No, it cannot. "His mother = a mháthair", that is, "a" gives a séimhiú for "his", while it does not change the word for "her". This is how you tell if it is "his mother" or "her mother", namely "a mháthair" or "a máthair"
Check out the Tips & Notes for Lenition and Possissives, and Eclipsis while you're at it. But don't worry, this isn't easy, and people make mistakes with it all the time, myself included. Just keep at it!
Thanks for this explanation ! Now, i have a doubt : in a preceeding lesson i saw that FATHER is M'athair. Of course I translated it with MOTHER because of METER,MATER,MADRE MAE, ,MERE,MOTHER. and I was surprised when DUO said WRONG ! Does Gaelic really have almost identical words for FATHER and MOTHER ?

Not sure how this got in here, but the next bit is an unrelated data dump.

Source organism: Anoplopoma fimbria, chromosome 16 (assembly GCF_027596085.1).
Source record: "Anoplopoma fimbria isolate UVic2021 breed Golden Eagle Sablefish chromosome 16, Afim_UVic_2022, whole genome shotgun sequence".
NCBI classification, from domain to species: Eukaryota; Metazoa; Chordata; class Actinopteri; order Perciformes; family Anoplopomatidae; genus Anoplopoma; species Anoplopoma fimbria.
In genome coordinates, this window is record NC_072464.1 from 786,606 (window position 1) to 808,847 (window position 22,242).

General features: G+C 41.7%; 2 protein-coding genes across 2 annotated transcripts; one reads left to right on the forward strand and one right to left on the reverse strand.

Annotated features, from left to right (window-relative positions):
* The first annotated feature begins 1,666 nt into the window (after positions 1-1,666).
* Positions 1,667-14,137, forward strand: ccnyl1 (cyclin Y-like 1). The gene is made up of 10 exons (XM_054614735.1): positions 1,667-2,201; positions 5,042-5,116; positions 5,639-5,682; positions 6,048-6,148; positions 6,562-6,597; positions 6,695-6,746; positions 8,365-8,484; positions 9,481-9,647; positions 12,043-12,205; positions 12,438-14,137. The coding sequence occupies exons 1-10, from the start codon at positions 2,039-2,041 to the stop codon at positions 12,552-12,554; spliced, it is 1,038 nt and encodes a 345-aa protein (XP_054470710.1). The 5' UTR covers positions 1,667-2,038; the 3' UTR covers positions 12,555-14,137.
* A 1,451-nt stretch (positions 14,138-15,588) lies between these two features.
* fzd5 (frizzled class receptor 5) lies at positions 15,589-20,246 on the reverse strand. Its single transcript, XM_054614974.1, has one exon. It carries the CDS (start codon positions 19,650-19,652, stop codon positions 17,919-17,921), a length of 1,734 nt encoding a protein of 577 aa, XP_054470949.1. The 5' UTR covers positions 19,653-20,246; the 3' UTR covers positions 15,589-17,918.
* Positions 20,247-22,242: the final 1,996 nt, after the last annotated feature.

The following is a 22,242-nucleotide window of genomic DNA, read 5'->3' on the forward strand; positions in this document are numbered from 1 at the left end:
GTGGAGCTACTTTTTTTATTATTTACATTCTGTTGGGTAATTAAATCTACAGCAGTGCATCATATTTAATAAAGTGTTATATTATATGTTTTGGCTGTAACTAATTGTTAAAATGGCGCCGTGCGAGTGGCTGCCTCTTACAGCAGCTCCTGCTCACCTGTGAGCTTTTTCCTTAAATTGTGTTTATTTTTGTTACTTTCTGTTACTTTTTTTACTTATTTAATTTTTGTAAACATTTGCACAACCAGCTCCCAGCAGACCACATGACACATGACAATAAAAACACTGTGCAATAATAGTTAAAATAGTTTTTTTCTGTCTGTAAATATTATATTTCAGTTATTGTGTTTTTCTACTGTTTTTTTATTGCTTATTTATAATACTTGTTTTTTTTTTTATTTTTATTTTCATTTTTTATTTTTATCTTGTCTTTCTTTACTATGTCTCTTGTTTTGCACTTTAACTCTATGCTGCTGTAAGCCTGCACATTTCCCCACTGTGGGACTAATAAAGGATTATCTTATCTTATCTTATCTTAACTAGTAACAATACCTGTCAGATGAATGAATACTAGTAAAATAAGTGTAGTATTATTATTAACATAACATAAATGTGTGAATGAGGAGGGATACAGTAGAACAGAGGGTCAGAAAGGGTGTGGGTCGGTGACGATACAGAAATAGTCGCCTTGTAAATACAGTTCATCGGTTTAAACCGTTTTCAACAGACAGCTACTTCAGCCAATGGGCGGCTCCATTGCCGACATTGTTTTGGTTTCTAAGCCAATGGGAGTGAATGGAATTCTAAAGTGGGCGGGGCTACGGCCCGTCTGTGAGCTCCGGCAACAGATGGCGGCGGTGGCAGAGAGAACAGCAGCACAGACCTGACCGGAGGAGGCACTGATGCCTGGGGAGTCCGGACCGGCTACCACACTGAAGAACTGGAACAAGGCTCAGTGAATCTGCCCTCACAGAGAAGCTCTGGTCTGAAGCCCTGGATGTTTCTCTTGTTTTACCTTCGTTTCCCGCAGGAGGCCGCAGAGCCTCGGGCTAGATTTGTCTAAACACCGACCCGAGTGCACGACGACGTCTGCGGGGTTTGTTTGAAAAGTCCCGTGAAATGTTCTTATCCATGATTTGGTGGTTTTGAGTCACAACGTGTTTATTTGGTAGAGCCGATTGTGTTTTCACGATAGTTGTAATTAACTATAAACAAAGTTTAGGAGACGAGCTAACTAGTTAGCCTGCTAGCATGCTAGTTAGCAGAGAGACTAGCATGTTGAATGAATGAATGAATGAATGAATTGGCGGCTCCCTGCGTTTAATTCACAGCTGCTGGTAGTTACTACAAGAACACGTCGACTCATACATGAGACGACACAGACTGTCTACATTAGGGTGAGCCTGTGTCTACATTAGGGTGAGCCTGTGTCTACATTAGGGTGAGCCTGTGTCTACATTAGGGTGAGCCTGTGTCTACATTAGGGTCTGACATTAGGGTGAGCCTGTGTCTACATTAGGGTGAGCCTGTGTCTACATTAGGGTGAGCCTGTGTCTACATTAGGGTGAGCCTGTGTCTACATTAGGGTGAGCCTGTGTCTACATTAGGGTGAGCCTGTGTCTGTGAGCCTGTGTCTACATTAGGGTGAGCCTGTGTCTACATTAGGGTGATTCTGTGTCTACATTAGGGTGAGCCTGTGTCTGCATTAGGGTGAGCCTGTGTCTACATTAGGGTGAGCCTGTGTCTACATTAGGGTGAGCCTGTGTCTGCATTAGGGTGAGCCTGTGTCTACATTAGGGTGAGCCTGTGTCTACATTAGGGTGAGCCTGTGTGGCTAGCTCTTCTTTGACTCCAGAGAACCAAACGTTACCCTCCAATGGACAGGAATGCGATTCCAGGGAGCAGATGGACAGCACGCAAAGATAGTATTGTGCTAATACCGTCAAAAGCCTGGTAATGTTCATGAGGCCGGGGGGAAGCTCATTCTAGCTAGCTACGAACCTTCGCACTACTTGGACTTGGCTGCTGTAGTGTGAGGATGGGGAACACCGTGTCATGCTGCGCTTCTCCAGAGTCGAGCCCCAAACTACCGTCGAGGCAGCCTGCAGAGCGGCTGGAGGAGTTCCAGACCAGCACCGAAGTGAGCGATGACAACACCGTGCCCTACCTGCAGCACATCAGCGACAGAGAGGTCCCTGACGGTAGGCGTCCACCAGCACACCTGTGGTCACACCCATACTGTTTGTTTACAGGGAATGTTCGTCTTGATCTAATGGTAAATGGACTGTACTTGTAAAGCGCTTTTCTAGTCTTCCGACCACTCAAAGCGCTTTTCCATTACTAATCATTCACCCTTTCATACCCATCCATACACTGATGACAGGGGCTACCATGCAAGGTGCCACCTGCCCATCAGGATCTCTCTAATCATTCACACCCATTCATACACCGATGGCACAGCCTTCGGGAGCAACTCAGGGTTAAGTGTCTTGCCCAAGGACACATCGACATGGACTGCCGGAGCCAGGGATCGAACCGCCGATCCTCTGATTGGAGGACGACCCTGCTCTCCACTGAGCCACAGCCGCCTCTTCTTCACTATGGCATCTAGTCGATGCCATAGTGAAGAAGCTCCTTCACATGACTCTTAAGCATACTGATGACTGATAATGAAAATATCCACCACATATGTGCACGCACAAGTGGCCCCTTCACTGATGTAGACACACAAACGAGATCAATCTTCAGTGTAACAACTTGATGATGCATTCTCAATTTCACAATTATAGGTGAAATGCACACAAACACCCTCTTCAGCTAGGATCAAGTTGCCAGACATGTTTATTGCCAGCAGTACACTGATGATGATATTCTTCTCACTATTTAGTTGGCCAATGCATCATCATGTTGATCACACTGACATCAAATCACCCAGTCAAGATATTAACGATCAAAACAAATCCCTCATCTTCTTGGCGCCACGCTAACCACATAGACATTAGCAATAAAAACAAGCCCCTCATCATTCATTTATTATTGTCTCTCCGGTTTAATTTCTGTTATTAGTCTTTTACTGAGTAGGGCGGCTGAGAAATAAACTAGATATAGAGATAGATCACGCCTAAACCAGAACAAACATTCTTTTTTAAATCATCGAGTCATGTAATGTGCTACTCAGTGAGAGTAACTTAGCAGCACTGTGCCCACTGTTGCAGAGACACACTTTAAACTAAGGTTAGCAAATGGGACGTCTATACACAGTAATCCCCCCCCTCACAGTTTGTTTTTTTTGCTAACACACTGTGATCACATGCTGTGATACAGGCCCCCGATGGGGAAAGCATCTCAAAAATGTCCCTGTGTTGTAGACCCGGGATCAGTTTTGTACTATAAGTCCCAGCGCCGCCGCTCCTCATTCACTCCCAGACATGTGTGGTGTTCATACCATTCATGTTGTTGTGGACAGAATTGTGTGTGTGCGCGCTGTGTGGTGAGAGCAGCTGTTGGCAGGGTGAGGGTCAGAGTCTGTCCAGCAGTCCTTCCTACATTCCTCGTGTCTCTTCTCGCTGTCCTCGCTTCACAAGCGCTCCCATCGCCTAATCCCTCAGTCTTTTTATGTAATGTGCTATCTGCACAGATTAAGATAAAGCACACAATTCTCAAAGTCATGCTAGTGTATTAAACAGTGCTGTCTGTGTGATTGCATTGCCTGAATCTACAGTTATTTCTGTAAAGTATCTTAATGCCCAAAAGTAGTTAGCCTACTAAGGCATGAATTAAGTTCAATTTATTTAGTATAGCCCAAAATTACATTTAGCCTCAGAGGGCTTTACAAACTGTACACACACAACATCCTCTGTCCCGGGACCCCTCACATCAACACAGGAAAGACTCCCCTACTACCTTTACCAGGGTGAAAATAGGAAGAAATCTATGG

very good ! thanks. It would be interesting to know whether Gaelic lost the initial P in other words where the other Indo-European languages kept it. As between Spanish and other Romance languages where Spanish changed the initial F in H : Filius - Filho - Fils - Figlio - which became HIJO' and : Facere - Faire - Fazer - which became HACER, etc. I am not a linguist but French is my mother tongue and German-Swiss German (Alamanish) Spanish - Portuguese - Italian + English are the languages I speak since the age of 18. I am 78 now and I'm just trying to see whether I am still able to learn 10 more before I go back to my ancestors. As almost all Central Europeans I must have Celtic blood. It comes back when I hear Irish or Scot music.
There are two types of adjectives. In English, attributive adjectives come before the noun ("the bilingual mother") and predicative adjectives come after the noun ("the mother is bilingual").
In Irish, both types of adjectives come after the noun, and attributive adjectives agree with the noun in case, number and gender (an mháthair dhátheangach), but predicate adjectives are not modified - (tá an mháthair dátheangach).